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Re-Engineered Livers

July 15, 2010

Scientists may someday be able to rebuild a functional liver on the stripped-down blood vessels of an old one.

Transcript

BOB HIRSHON (host):
Re-engineered livers. I’m Bob Hirshon and this is Science Update.

A quarter of a million donated livers are thrown away each year, because they’re unfit for transplantation. But someday, such organs may be rebuilt from the frame like a classic car. Basak Uygun of Massachusetts General Hospital and her colleagues are stripping rat livers down to their underlying blood vessels, and rebuilding them with new, healthy liver cells. They recently proved the concept in the lab.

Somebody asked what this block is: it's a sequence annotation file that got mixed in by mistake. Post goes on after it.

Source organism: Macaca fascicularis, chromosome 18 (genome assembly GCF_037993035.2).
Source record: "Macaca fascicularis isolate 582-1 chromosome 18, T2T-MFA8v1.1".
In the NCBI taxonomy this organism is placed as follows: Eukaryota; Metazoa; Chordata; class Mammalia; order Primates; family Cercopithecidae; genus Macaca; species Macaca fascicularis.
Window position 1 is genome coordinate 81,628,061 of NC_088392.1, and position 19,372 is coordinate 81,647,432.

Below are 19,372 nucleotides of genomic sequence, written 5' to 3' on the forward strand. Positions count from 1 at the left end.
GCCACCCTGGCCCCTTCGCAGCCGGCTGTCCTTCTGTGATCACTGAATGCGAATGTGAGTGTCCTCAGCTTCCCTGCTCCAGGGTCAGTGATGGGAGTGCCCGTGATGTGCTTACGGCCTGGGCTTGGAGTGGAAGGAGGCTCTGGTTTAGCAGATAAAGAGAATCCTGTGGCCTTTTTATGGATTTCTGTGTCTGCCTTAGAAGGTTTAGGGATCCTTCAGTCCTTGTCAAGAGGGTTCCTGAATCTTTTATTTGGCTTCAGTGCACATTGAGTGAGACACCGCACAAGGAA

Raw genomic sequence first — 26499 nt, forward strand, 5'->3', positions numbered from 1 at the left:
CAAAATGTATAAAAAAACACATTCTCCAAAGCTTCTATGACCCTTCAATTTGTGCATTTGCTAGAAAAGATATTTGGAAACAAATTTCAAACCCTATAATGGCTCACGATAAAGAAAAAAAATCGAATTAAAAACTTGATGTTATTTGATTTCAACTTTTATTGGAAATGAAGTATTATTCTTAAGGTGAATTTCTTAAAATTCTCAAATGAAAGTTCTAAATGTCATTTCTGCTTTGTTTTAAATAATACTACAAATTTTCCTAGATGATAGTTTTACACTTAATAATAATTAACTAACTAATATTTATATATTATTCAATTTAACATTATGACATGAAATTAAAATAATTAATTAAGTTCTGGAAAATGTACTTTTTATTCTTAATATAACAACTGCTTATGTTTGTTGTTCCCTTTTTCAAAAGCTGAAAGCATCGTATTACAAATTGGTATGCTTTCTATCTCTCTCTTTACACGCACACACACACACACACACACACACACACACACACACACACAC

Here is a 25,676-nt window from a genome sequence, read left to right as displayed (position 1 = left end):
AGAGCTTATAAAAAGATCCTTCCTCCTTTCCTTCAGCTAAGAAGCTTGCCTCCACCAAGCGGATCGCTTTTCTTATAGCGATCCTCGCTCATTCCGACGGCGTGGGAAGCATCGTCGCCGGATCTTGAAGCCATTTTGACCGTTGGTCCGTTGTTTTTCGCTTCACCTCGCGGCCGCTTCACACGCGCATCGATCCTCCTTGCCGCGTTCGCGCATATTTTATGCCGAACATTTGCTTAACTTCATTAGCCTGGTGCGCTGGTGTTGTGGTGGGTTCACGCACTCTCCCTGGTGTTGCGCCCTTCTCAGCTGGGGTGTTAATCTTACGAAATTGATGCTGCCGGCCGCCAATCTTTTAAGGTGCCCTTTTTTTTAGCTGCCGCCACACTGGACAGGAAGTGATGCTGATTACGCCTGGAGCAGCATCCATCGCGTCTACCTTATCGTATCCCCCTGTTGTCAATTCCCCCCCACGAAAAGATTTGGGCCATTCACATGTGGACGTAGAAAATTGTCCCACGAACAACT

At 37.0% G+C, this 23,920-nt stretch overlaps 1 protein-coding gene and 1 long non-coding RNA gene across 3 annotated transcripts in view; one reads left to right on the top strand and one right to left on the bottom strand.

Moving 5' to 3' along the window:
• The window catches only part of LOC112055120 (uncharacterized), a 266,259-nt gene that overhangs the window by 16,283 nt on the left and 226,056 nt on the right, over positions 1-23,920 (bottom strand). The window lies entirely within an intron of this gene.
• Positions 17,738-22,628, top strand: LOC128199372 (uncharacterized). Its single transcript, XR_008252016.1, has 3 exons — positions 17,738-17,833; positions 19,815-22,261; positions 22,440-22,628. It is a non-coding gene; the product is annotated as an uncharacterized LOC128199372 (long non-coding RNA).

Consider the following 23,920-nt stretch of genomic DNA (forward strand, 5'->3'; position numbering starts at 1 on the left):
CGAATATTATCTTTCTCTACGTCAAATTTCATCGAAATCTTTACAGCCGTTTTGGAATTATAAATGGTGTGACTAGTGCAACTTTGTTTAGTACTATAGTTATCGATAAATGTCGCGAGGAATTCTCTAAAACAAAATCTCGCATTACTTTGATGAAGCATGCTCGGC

BASAK UYGUN (Massachusetts General Hospital):
We observed liver function and survival of these cells for up to ten days outside the body.

HIRSHON:
When transplanted back into the animals, the re-engineered livers lasted only eight hours, so there’s much more work to be done. But eventually, the researchers hope the technique will be a cheaper, more efficient alternative to engineering organs from scratch. I’m Bob Hirshon, for AAAS, the science society.